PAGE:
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Volunteering for Charities in the UK

If you are considering donating your time and skills, we invite you to take a closer look at the options available and at the wide range of benefits that you can derive from becoming one of the UK's thousands of volunteers.

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Charities and Volunteering in the UK

Charities and non-governmental organisations constitute an important sector in the United Kingdom. According to the Charity Commission, as of January 2014 there were more than 180,000 charities registered to operate in England and Wales. In addition, the Office of the Scottish Charity Regulator reports that there were nearly 24,000 charities registered in Scotland.

When these figures are taken into account, it becomes obvious that there is a strong tradition of volunteering in the United Kingdom. Likewise, it is evident that volunteers are the lifeblood of many communities throughout the country. If you are considering donating your time and skills, we invite you to take a closer look at the options available and at the wide range of benefits that you can derive from becoming one of the UK's thousands of volunteers.

A brief history of volunteering in the United Kingdom

Although it is difficult to pinpoint the exact date in which the first charity was created in the UK, there have been dedicated commissions devoted to furthering the work of these organisations since the early 20th century. In 1919, the National Council of Social Services was founded with the objective of supporting the volunteer sector and of improving the links between charitable organisations and the communities that they served. During the following few decades, the scope of this organisation grew to include links with government departments and with international bodies. This contributed to strengthening the role of volunteering in the UK and the image of British volunteers at international level.

During the 1970s, this organisation played a crucial role in developing the concept of student volunteering. The efforts soon paid off, as the student volunteer movement is now firmly established in hundreds of educational institutions across the country. Since 1980, the National Council of Social Services has been known as the National Council for Voluntary Organisations, which has its headquarters in London and which encompasses more than 10,000 non-governmental organisations.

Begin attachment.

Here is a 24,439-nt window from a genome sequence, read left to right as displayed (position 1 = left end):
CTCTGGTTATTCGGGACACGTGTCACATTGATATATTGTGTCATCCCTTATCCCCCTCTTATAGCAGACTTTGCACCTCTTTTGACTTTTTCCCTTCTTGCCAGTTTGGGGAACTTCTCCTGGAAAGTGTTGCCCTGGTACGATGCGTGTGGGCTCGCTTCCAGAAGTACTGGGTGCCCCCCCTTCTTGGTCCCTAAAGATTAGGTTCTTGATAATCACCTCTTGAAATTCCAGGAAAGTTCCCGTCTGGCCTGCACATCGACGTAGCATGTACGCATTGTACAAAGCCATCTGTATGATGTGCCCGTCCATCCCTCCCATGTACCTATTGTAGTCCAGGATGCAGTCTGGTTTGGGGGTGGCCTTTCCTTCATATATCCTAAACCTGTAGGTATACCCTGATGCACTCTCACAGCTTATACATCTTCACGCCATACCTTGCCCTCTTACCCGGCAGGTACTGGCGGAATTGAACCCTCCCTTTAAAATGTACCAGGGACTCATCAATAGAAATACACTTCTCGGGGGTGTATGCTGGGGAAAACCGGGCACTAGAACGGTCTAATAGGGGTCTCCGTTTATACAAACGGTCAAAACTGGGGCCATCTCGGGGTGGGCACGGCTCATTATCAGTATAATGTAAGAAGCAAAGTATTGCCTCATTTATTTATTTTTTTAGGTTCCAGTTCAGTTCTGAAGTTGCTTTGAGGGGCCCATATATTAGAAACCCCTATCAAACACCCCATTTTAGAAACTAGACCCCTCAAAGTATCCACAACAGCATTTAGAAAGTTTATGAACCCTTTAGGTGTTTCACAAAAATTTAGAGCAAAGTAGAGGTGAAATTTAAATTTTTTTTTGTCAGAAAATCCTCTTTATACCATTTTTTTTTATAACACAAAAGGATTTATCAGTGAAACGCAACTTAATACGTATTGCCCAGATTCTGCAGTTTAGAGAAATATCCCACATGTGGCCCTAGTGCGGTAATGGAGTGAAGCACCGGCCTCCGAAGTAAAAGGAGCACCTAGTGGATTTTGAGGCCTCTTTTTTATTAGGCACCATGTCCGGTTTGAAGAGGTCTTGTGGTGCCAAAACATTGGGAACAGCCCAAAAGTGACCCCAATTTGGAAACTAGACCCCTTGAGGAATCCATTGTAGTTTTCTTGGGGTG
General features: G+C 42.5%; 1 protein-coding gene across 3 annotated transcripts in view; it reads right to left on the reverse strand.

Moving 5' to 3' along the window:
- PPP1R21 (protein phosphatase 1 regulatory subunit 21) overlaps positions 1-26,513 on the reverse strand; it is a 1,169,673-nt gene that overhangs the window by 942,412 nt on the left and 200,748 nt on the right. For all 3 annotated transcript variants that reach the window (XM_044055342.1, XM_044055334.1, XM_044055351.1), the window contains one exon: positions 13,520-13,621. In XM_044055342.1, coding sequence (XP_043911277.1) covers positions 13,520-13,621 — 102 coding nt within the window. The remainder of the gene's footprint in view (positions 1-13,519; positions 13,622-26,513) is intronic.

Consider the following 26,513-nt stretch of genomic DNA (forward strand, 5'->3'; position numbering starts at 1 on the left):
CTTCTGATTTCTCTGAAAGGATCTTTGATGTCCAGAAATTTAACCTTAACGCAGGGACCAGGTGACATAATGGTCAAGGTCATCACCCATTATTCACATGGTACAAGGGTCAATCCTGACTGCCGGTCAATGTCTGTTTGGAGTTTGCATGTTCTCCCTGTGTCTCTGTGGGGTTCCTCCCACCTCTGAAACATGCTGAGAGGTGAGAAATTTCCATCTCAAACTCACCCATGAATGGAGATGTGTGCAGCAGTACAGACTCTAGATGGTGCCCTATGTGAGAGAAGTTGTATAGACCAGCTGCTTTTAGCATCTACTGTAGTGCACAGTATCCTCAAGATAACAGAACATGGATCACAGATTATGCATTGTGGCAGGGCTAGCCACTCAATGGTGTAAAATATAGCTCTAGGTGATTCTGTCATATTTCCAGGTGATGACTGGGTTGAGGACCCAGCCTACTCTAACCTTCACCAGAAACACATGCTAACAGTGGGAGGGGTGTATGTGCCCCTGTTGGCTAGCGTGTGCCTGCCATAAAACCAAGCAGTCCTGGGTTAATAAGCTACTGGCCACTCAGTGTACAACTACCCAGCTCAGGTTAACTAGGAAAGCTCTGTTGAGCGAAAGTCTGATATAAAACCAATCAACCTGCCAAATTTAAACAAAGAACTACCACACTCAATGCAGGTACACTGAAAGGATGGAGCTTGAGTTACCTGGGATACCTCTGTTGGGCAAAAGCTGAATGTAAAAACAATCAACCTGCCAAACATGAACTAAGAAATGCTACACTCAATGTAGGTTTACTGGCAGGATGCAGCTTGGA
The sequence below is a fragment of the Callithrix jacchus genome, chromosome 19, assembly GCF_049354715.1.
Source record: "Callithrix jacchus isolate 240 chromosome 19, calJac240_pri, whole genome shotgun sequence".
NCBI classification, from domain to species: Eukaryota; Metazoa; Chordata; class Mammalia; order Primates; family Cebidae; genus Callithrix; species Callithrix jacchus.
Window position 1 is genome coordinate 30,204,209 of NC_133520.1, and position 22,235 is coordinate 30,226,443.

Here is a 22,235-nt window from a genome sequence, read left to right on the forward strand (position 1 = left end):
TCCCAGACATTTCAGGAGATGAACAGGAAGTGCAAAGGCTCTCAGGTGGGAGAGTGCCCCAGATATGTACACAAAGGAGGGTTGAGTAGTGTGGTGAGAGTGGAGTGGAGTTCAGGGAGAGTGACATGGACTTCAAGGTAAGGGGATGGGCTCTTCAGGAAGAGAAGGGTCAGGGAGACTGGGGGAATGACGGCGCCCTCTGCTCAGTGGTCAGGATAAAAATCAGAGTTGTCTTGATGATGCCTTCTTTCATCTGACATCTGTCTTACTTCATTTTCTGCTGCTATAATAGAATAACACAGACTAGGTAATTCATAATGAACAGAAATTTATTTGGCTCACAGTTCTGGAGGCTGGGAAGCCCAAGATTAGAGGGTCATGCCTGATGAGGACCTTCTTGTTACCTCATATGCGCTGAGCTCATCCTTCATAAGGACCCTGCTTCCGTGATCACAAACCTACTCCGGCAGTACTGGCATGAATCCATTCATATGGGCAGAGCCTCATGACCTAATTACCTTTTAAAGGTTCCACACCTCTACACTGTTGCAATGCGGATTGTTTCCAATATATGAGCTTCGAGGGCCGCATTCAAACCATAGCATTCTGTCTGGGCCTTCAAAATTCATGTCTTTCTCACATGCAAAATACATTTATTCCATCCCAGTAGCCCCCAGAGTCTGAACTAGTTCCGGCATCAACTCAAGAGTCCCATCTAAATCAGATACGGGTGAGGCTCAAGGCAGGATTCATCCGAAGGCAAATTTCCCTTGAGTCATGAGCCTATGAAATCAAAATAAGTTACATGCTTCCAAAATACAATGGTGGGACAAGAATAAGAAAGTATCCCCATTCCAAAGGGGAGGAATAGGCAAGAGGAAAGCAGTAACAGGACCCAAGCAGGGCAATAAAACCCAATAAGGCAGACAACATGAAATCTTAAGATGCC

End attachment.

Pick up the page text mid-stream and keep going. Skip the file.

Who are the volunteers?

Anyone who has a genuine interest in helping their community can become a volunteer. Volunteers come from all walks of life and socio-economic groups, as they include teenagers, retired individuals, people with disabilities, full-time students, and working professionals.

According to the Institute for Volunteering Research, during 2014 nearly 44 per cent of all adults in the UK volunteered in some way at least once a year. The same data set shows that approximately 42 per cent of all UK volunteers are female, whereas 38 per cent are male. Nearly half of all volunteers fall into the 35 to 49-year old age group. All in all, the time and effort freely given by volunteers contributes to the British economy with more than £20 billion a year, so it can be affirmed that becoming a volunteer is a great way of being an active member of society.

The importance of volunteering

The benefits of volunteering are wide-ranging, volunteering plays a crucial role in the shaping of communities and of society at large. It can be said that volunteers strengthen the UK's social fabric by giving voice to social groups that would otherwise be voiceless. Volunteering also serves as a reminder of the values that really matter, such as altruism, generosity, social cohesion, and humanitarianism. Volunteers can truly make a difference in a world that is increasingly being dominated by an interest in economic gain and profit, showing that it is possible to contribute to society in a selfless and genuine way.

The ongoing effort carried out by volunteers has been important in medical research and health care, in areas affected by natural disasters, and in furthering the interests of those at disadvantage. But it doesn't end there, since there are also benefits to be drawn by volunteers themselves, who can gain valuable skills, improve their chances of employment, become a valued member of the community, and even make friends for life. In fact, volunteering can even play a role in maintaining good health, as studies have shown that happiness and personal satisfaction levels are higher in individuals who volunteer.

Volunteering in the UK: what are the options?

With so many reasons to volunteer, the most difficult part involves choosing a charity or a specific field. Choosing to support a non-governmental organisation is an important step that will require dedication, so it is crucial that prospective volunteers choose a cause with which they can easily identify. Perhaps your family has been affected by a rare or devastating illness. In this case, choosing to work for a charity that focuses on this condition can help you make a difference in the lives of others who have gone through the same experiences. You may be good at sports, in which case you could help young people or those with disabilities gain a new perspective on life. And how about volunteering with an educational or environmental charity in order to help leave a better world for future generations?

Whichever option you choose, one thing is for sure: volunteering will become one of the most rewarding and satisfying experiences of your life.

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